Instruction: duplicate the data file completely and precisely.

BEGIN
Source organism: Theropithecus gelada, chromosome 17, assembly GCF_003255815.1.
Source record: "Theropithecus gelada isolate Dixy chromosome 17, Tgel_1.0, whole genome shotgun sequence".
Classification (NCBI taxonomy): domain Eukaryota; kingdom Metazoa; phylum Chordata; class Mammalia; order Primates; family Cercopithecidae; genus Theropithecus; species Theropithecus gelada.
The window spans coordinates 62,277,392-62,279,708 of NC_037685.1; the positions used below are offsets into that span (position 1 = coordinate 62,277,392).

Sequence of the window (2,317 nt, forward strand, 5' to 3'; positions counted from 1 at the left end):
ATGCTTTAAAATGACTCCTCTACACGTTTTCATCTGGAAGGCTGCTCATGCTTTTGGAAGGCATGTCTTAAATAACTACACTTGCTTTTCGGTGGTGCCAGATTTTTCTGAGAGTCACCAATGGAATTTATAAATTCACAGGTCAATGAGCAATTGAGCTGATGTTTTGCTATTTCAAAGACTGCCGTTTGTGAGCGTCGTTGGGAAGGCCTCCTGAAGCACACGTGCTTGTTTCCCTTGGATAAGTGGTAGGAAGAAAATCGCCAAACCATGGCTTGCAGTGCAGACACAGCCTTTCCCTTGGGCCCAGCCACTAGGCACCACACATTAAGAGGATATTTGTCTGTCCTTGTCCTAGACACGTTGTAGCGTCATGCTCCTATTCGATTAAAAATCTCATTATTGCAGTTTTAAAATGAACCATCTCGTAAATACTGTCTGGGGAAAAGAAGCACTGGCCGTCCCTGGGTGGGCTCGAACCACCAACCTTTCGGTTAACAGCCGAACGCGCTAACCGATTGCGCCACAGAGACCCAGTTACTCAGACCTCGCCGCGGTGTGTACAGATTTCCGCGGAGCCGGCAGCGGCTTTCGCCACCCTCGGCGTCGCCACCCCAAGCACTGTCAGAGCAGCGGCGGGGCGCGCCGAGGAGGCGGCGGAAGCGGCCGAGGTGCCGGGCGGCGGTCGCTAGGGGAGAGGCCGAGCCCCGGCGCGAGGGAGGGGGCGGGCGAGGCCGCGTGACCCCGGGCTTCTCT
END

Source organism: Theropithecus gelada, chromosome 17, assembly GCF_003255815.1.
Source record: "Theropithecus gelada isolate Dixy chromosome 17, Tgel_1.0, whole genome shotgun sequence".
Classification (NCBI taxonomy): domain Eukaryota; kingdom Metazoa; phylum Chordata; class Mammalia; order Primates; family Cercopithecidae; genus Theropithecus; species Theropithecus gelada.
The window spans coordinates 62,277,392-62,279,708 of NC_037685.1; the positions used below are offsets into that span (position 1 = coordinate 62,277,392).

Sequence of the window (2,317 nt, forward strand, 5' to 3'; positions counted from 1 at the left end):
ATGCTTTAAAATGACTCCTCTACACGTTTTCATCTGGAAGGCTGCTCATGCTTTTGGAAGGCATGTCTTAAATAACTACACTTGCTTTTCGGTGGTGCCAGATTTTTCTGAGAGTCACCAATGGAATTTATAAATTCACAGGTCAATGAGCAATTGAGCTGATGTTTTGCTATTTCAAAGACTGCCGTTTGTGAGCGTCGTTGGGAAGGCCTCCTGAAGCACACGTGCTTGTTTCCCTTGGATAAGTGGTAGGAAGAAAATCGCCAAACCATGGCTTGCAGTGCAGACACAGCCTTTCCCTTGGGCCCAGCCACTAGGCACCACACATTAAGAGGATATTTGTCTGTCCTTGTCCTAGACACGTTGTAGCGTCATGCTCCTATTCGATTAAAAATCTCATTATTGCAGTTTTAAAATGAACCATCTCGTAAATACTGTCTGGGGAAAAGAAGCACTGGCCGTCCCTGGGTGGGCTCGAACCACCAACCTTTCGGTTAACAGCCGAACGCGCTAACCGATTGCGCCACAGAGACCCAGTTACTCAGACCTCGCCGCGGTGTGTACAGATTTCCGCGGAGCCGGCAGCGGCTTTCGCCACCCTCGGCGTCGCCACCCCAAGCACTGTCAGAGCAGCGGCGGGGCGCGCCGAGGAGGCGGCGGAAGCGGCCGAGGTGCCGGGCGGCGGTCGCTAGGGGAGAGGCCGAGCCCCGGCGCGAGGGAGGGGGCGGGCGAGGCCGCGTGACCCCGGGCTTCTCT